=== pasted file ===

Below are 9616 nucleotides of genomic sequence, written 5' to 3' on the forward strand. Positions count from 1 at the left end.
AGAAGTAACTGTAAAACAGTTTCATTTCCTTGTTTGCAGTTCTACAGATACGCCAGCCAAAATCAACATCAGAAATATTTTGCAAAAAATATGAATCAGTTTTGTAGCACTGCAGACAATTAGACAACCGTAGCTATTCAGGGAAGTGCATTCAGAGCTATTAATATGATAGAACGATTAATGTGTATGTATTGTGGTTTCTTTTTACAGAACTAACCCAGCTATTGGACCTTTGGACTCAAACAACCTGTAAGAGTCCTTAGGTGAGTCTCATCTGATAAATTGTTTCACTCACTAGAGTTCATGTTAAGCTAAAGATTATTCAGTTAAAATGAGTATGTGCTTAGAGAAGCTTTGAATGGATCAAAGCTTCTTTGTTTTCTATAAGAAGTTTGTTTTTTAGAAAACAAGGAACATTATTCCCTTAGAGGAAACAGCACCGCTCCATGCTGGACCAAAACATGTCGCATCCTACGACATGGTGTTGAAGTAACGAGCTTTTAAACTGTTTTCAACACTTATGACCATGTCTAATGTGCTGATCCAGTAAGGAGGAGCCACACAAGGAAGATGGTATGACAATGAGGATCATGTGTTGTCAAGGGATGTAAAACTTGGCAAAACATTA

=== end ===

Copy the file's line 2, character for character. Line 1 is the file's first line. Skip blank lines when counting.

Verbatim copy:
AGAAGTAACTGTAAAACAGTTTCATTTCCTTGTTTGCAGTTCTACAGATACGCCAGCCAAAATCAACATCAGAAATATTTTGCAAAAAATATGAATCAGTTTTGTAGCACTGCAGACAATTAGACAACCGTAGCTATTCAGGGAAGTGCATTCAGAGCTATTAATATGATAGAACGATTAATGTGTATGTATTGTGGTTTCTTTTTACAGAACTAACCCAGCTATTGGACCTTTGGACTCAAACAACCTGTAAGAGTCCTTAGGTGAGTCTCATCTGATAAATTGTTTCACTCACTAGAGTTCATGTTAAGCTAAAGATTATTCAGTTAAAATGAGTATGTGCTTAGAGAAGCTTTGAATGGATCAAAGCTTCTTTGTTTTCTATAAGAAGTTTGTTTTTTAGAAAACAAGGAACATTATTCCCTTAGAGGAAACAGCACCGCTCCATGCTGGACCAAAACATGTCGCATCCTACGACATGGTGTTGAAGTAACGAGCTTTTAAACTGTTTTCAACACTTATGACCATGTCTAATGTGCTGATCCAGTAAGGAGGAGCCACACAAGGAAGATGGTATGACAATGAGGATCATGTGTTGTCAAGGGATGTAAAACTTGGCAAAACATTA